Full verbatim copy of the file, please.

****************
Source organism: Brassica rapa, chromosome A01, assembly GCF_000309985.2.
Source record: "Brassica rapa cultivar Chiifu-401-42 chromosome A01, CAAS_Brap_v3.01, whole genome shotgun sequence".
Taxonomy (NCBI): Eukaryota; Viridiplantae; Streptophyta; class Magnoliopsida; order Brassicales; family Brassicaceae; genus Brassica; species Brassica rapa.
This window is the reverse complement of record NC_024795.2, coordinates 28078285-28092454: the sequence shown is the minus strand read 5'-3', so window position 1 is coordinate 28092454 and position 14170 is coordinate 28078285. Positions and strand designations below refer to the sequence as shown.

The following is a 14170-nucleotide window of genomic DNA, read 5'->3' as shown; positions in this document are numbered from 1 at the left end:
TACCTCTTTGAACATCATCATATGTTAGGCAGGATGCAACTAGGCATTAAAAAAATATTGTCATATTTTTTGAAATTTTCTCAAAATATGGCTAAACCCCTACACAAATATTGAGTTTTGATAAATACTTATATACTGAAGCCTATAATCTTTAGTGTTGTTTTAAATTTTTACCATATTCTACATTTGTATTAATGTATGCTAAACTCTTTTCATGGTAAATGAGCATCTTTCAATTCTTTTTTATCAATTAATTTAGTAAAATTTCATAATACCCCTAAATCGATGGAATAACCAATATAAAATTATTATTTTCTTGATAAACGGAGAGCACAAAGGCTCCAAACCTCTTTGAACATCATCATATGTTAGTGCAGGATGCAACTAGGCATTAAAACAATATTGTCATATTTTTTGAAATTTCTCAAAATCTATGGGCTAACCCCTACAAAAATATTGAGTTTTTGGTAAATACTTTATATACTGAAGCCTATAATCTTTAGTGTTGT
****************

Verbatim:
Source organism: Brassica rapa, chromosome A01, assembly GCF_000309985.2.
Source record: "Brassica rapa cultivar Chiifu-401-42 chromosome A01, CAAS_Brap_v3.01, whole genome shotgun sequence".
Taxonomy (NCBI): Eukaryota; Viridiplantae; Streptophyta; class Magnoliopsida; order Brassicales; family Brassicaceae; genus Brassica; species Brassica rapa.
This window is the reverse complement of record NC_024795.2, coordinates 28078285-28092454: the sequence shown is the minus strand read 5'-3', so window position 1 is coordinate 28092454 and position 14170 is coordinate 28078285. Positions and strand designations below refer to the sequence as shown.

The following is a 14170-nucleotide window of genomic DNA, read 5'->3' as shown; positions in this document are numbered from 1 at the left end:
TACCTCTTTGAACATCATCATATGTTAGGCAGGATGCAACTAGGCATTAAAAAAATATTGTCATATTTTTTGAAATTTTCTCAAAATATGGCTAAACCCCTACACAAATATTGAGTTTTGATAAATACTTATATACTGAAGCCTATAATCTTTAGTGTTGTTTTAAATTTTTACCATATTCTACATTTGTATTAATGTATGCTAAACTCTTTTCATGGTAAATGAGCATCTTTCAATTCTTTTTTATCAATTAATTTAGTAAAATTTCATAATACCCCTAAATCGATGGAATAACCAATATAAAATTATTATTTTCTTGATAAACGGAGAGCACAAAGGCTCCAAACCTCTTTGAACATCATCATATGTTAGTGCAGGATGCAACTAGGCATTAAAACAATATTGTCATATTTTTTGAAATTTCTCAAAATCTATGGGCTAACCCCTACAAAAATATTGAGTTTTTGGTAAATACTTTATATACTGAAGCCTATAATCTTTAGTGTTGT